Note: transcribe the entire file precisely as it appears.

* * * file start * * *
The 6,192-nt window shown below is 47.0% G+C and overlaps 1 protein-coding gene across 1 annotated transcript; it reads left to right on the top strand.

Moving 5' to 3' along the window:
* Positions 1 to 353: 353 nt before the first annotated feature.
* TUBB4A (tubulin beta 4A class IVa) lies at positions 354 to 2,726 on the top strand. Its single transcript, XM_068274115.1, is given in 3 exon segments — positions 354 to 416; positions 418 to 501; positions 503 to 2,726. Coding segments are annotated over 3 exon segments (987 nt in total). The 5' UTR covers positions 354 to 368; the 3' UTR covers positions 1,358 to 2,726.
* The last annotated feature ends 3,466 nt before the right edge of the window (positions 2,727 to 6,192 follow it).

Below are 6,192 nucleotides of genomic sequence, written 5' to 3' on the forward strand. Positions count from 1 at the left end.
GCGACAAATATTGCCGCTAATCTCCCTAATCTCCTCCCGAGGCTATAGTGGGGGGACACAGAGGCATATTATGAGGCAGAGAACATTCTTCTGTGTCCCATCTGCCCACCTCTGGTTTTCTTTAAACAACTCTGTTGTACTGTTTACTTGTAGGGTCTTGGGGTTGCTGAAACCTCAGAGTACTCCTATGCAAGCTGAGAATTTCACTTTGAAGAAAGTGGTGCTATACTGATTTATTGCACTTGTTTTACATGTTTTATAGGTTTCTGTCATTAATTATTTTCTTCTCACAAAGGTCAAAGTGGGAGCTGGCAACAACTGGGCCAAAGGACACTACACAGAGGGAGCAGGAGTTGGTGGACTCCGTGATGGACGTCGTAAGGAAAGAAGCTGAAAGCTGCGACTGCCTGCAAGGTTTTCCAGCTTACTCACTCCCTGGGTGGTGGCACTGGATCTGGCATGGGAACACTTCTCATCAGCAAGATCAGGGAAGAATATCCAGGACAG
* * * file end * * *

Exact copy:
The 6,192-nt window shown below is 47.0% G+C and overlaps 1 protein-coding gene across 1 annotated transcript; it reads left to right on the top strand.

Moving 5' to 3' along the window:
* Positions 1 to 353: 353 nt before the first annotated feature.
* TUBB4A (tubulin beta 4A class IVa) lies at positions 354 to 2,726 on the top strand. Its single transcript, XM_068274115.1, is given in 3 exon segments — positions 354 to 416; positions 418 to 501; positions 503 to 2,726. Coding segments are annotated over 3 exon segments (987 nt in total). The 5' UTR covers positions 354 to 368; the 3' UTR covers positions 1,358 to 2,726.
* The last annotated feature ends 3,466 nt before the right edge of the window (positions 2,727 to 6,192 follow it).

Below are 6,192 nucleotides of genomic sequence, written 5' to 3' on the forward strand. Positions count from 1 at the left end.
GCGACAAATATTGCCGCTAATCTCCCTAATCTCCTCCCGAGGCTATAGTGGGGGGACACAGAGGCATATTATGAGGCAGAGAACATTCTTCTGTGTCCCATCTGCCCACCTCTGGTTTTCTTTAAACAACTCTGTTGTACTGTTTACTTGTAGGGTCTTGGGGTTGCTGAAACCTCAGAGTACTCCTATGCAAGCTGAGAATTTCACTTTGAAGAAAGTGGTGCTATACTGATTTATTGCACTTGTTTTACATGTTTTATAGGTTTCTGTCATTAATTATTTTCTTCTCACAAAGGTCAAAGTGGGAGCTGGCAACAACTGGGCCAAAGGACACTACACAGAGGGAGCAGGAGTTGGTGGACTCCGTGATGGACGTCGTAAGGAAAGAAGCTGAAAGCTGCGACTGCCTGCAAGGTTTTCCAGCTTACTCACTCCCTGGGTGGTGGCACTGGATCTGGCATGGGAACACTTCTCATCAGCAAGATCAGGGAAGAATATCCAGGACAG